While attempting to 'photograph' the chemical reactions of an important enzyme of the nervous system, an international team of scientists found that the 'flash' they were using, a high-intensity X-ray beam, was systematically destroying their target. The resulting 'movie' of molecular images is the first-ever direct observation of how proteins break apart when exposed to high-energy X-rays.
 
Brookhaven & Psimei Pharmaceuticals Ltd. develop Boron Compounds for potential cancer treatments
Nanotechnology : 30 August, 2003
The Department of Energy's Brookhaven National Laboratory and Psimei Pharmaceuticals Limited have signed a Cooperative Research and Development Agreement to develop Brookhaven-invented boron compounds for use in an experimental radiation therapy for cancer, as well as in other cancer treatments.
 
Formula for environment-friendly grout revives heat pump industry
Nanotechnology : 17 July, 2003
Scientists at the U.S. Department of Energy's Brookhaven National Laboratory have received an award for a three-year research program credited with reviving the geothermal heat pump industry in northern New Jersey.
 
Scientists discover formula for long-life rechargeable batteries
Nanotechnology : 11 June, 2003
If you're tired of cell phones and laptops that quickly lose their charge, or worse, their ability to be recharged, help may be on the way from the U.S. Department of Energy's Brookhaven National Laboratory. There, BNL scientists James Reilly, Gordana Adzic, John Johnson, Thomas Vogt, and James McBreen have developed a new metal alloy that could greatly improve the performance of rechargeable batteries for portable electronic devices and electric and hybrid electric cars.
 
Brookhaven Lab collaboration determines atomic structure of a key enzyme called a Biological Blowtorch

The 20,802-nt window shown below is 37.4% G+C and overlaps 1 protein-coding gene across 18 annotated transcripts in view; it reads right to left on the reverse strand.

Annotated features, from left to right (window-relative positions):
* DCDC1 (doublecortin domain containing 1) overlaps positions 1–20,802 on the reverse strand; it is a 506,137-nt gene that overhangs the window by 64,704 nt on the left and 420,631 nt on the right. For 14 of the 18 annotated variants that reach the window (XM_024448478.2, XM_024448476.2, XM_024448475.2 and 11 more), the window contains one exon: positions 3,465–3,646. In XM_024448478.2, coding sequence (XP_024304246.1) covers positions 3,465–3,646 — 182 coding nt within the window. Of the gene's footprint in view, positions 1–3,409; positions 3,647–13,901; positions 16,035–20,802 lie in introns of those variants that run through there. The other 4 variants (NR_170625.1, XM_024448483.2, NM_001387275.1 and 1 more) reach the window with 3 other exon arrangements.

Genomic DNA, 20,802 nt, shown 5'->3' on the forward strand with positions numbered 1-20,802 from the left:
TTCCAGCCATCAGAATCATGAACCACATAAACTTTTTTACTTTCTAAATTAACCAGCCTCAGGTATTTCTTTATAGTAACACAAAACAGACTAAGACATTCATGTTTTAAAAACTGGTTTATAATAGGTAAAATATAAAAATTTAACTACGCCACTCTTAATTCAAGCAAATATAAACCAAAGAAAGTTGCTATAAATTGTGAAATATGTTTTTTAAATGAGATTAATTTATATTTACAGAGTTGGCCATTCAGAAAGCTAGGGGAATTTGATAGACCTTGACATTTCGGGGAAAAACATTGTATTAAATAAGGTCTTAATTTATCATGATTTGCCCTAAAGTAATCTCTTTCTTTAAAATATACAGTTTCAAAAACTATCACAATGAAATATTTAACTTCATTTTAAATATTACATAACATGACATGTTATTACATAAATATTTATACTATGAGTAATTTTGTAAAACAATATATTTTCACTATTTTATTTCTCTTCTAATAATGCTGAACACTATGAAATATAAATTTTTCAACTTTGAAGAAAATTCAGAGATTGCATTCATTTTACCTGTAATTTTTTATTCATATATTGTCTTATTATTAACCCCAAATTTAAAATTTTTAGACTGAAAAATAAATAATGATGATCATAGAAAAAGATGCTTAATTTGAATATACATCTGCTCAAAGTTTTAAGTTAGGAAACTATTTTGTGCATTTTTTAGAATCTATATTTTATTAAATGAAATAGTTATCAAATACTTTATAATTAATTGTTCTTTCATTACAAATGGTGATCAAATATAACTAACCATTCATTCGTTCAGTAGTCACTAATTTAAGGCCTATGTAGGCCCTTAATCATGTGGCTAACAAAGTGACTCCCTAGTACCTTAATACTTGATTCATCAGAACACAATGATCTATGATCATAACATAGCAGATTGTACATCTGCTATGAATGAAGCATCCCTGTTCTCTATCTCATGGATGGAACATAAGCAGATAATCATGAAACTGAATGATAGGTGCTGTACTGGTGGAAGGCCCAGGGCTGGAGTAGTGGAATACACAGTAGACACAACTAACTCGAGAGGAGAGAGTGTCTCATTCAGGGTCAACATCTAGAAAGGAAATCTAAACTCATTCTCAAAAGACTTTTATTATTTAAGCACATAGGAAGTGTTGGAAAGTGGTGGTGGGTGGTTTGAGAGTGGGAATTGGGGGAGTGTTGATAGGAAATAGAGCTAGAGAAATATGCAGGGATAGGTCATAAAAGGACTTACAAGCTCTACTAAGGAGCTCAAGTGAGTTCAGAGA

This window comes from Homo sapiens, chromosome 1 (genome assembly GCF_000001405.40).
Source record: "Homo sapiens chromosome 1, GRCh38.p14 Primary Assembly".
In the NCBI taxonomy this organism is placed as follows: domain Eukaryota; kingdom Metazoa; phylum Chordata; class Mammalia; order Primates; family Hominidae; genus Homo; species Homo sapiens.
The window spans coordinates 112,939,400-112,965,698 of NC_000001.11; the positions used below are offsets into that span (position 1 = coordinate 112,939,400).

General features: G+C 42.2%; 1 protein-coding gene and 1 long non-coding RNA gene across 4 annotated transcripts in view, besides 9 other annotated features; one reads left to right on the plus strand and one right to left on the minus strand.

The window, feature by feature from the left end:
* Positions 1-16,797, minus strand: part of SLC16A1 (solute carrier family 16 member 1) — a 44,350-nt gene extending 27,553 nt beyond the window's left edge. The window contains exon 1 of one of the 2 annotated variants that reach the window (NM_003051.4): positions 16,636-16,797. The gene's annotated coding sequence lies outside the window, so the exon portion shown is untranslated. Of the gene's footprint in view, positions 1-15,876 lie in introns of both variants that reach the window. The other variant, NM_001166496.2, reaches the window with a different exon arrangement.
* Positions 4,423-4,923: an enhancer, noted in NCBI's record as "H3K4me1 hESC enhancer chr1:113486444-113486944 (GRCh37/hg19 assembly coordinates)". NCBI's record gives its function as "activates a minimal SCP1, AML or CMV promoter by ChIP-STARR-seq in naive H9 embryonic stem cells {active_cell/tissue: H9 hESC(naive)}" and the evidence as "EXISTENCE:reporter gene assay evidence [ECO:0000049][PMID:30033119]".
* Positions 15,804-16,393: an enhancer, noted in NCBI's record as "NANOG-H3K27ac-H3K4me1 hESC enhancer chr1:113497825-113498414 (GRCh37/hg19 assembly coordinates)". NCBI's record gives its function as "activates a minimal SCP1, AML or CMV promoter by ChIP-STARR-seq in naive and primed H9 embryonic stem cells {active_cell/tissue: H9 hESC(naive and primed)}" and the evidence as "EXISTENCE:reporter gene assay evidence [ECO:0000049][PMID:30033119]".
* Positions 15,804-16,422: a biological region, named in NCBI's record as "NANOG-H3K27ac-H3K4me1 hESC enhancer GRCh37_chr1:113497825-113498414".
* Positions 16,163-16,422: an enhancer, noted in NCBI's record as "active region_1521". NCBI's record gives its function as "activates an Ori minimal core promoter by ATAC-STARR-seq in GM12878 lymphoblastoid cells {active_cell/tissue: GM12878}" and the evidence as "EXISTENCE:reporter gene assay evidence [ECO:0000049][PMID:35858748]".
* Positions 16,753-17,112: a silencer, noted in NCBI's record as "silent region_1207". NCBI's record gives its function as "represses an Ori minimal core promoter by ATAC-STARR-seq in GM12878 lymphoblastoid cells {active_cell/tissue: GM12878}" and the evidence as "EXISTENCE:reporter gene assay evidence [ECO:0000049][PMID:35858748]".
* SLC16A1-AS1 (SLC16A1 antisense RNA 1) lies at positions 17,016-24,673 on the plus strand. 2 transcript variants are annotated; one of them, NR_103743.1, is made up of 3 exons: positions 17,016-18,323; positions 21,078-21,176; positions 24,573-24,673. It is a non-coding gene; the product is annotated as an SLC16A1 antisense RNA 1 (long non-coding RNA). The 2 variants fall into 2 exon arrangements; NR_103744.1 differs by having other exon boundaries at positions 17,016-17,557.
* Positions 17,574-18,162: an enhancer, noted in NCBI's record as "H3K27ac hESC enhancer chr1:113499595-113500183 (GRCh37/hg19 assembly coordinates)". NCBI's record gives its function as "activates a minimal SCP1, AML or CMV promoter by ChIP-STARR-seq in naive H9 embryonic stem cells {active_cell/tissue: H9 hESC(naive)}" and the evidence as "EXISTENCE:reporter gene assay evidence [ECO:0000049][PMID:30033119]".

Nanotechnology : 30 April, 2003
A team of scientists working at the U.S. Department of Energy's Brookhaven National Laboratory has determined the atomic structure of a key enzyme that performs several important chemical jobs in the body, including synthesizing estrogen and detoxifying chemicals as they enter the body. In addition, the enzyme may have medical and commercial applications in cancer therapy, in reducing pollution in industrial waste streams, and in manufacturing epoxies.
 
Scientists detect clue to material's unusual electrical properties
Nanotechnology : 27 April, 2003
Scientists at the U.S. Department of Energy's Brookhaven National Laboratory are studying a mysterious material that may lead to significant advances in the miniaturization of electronics.
 
Brookhaven Lab joins an alliance to perform research that may lead to improved oilseed crops
Nanotechnology : 31 March, 2003
As a member of the Oilseed Engineering Alliance, the U.S. Department of Energy's Brookhaven National Laboratory will carry out basic research that may enhance the quantity and quality of oils in several crops, such as soybean, canola and sunflower crops.